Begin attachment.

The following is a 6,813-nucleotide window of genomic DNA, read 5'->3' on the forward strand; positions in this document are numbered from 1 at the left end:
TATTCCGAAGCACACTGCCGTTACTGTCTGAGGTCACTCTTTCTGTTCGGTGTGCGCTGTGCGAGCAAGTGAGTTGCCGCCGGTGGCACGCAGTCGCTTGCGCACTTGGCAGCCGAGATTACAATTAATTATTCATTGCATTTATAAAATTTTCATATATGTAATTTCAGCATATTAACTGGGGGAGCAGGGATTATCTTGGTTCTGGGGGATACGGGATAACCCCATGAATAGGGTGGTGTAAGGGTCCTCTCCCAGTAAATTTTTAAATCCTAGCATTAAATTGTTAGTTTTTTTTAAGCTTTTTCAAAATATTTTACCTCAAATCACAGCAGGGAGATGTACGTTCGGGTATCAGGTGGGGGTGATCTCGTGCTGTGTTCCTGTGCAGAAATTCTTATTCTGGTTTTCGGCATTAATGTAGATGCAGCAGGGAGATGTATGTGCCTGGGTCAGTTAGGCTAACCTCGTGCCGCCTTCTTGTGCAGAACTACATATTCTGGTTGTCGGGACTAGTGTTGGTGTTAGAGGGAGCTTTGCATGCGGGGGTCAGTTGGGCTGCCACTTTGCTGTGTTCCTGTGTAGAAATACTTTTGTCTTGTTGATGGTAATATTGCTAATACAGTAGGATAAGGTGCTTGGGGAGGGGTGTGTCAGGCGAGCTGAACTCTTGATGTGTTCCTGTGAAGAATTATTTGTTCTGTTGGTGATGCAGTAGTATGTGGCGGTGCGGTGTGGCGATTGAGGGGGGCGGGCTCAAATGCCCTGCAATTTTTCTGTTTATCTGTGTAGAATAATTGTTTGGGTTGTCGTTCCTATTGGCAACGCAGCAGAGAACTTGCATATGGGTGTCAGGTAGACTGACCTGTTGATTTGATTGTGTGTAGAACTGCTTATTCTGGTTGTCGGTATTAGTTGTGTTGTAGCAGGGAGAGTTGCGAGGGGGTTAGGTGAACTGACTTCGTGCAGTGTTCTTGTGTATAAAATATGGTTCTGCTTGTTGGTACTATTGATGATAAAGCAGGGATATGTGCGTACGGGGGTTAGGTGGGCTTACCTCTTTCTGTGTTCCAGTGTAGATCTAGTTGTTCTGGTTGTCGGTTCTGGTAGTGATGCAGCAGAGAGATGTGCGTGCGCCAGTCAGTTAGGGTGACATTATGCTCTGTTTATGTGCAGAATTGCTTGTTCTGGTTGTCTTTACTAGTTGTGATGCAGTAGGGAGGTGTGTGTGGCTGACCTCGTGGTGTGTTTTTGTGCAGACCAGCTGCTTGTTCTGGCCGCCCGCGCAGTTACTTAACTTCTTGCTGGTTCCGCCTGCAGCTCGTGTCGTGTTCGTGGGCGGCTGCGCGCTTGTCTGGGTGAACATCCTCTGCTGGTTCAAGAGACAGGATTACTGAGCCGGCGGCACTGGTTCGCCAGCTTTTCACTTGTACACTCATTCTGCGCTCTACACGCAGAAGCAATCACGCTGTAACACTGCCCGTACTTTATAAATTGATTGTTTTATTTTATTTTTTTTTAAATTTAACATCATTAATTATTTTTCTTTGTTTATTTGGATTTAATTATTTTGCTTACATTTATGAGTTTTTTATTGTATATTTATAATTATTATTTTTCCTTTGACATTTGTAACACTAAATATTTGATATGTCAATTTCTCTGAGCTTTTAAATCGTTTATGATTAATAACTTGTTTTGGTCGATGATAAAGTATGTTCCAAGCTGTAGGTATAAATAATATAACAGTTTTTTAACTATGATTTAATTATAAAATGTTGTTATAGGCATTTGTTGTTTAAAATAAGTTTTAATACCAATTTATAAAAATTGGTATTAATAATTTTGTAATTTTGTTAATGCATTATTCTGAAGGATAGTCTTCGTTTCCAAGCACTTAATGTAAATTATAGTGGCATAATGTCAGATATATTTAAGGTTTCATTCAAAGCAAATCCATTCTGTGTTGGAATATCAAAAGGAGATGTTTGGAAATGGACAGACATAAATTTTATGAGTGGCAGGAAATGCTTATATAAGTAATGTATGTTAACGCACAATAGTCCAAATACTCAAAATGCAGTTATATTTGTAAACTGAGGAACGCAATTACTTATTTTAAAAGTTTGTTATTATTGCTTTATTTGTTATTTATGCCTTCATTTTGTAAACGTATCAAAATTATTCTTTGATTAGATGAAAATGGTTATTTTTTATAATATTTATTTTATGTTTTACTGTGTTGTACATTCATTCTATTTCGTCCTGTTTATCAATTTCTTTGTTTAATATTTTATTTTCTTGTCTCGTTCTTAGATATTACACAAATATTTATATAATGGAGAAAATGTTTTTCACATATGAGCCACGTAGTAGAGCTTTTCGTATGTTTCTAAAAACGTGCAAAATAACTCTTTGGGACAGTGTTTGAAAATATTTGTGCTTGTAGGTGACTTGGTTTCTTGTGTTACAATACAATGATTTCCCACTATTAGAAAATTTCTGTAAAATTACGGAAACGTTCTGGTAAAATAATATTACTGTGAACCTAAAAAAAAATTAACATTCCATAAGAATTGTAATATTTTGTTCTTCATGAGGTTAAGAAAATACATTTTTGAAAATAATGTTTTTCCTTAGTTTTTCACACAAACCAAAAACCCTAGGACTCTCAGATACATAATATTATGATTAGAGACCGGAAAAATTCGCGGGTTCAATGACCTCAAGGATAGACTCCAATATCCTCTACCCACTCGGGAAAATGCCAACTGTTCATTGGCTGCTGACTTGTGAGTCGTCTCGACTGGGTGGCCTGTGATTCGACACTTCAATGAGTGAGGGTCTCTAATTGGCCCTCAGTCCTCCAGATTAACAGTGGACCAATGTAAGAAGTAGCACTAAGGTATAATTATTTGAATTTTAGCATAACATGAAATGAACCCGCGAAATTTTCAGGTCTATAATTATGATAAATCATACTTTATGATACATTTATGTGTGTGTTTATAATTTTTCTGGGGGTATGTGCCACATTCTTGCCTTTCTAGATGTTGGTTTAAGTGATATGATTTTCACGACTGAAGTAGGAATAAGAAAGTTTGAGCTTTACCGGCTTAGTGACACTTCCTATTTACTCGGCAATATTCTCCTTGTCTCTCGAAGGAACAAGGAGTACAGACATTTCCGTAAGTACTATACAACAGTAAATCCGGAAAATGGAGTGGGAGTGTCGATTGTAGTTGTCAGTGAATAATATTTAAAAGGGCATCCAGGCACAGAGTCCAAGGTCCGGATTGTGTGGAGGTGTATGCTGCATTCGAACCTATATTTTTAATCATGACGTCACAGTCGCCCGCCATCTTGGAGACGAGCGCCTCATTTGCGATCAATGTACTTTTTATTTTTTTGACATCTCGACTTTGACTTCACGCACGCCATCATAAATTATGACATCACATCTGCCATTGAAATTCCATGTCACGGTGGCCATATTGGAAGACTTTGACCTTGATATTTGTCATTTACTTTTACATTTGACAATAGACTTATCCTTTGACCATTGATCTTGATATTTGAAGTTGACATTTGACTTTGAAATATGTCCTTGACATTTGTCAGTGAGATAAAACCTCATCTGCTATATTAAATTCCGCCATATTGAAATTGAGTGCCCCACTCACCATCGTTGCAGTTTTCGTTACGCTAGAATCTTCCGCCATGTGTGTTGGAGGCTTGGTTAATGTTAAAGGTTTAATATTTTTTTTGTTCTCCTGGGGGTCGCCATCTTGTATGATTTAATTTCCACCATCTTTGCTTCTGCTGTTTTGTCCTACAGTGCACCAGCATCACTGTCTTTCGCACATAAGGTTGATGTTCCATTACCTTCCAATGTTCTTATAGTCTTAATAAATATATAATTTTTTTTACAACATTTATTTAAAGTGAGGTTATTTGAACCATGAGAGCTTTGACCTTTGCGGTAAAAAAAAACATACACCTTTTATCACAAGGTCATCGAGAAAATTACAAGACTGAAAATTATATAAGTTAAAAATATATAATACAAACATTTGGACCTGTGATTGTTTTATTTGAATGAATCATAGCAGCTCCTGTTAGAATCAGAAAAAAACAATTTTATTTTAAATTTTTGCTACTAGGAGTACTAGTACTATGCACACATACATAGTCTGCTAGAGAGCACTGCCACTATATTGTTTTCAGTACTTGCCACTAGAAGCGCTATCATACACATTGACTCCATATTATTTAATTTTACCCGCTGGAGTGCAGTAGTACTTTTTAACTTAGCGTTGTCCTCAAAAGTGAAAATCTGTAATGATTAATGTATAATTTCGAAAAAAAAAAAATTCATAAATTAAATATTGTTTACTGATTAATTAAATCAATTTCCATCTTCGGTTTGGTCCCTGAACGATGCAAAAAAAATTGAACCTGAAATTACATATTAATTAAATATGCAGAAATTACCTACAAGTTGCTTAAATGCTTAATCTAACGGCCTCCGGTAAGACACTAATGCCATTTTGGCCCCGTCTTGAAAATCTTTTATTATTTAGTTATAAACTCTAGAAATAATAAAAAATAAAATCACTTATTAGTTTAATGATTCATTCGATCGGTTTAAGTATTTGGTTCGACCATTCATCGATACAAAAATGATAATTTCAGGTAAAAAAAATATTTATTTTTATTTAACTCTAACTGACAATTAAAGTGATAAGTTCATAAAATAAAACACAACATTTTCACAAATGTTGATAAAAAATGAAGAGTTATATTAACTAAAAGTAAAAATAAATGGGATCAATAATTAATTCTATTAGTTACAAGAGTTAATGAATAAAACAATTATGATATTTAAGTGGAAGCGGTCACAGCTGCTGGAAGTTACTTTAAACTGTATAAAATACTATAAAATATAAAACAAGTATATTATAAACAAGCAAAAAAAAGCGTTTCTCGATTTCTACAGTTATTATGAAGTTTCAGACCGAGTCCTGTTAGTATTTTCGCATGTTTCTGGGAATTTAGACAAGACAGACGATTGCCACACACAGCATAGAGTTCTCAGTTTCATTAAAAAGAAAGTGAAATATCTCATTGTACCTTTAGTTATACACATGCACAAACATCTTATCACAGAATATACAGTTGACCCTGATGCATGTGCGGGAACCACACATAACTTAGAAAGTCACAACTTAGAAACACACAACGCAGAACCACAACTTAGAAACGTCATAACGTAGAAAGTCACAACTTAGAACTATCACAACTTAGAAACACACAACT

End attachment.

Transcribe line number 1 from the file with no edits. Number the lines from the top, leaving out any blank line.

The following is a 6,813-nucleotide window of genomic DNA, read 5'->3' on the forward strand; positions in this document are numbered from 1 at the left end: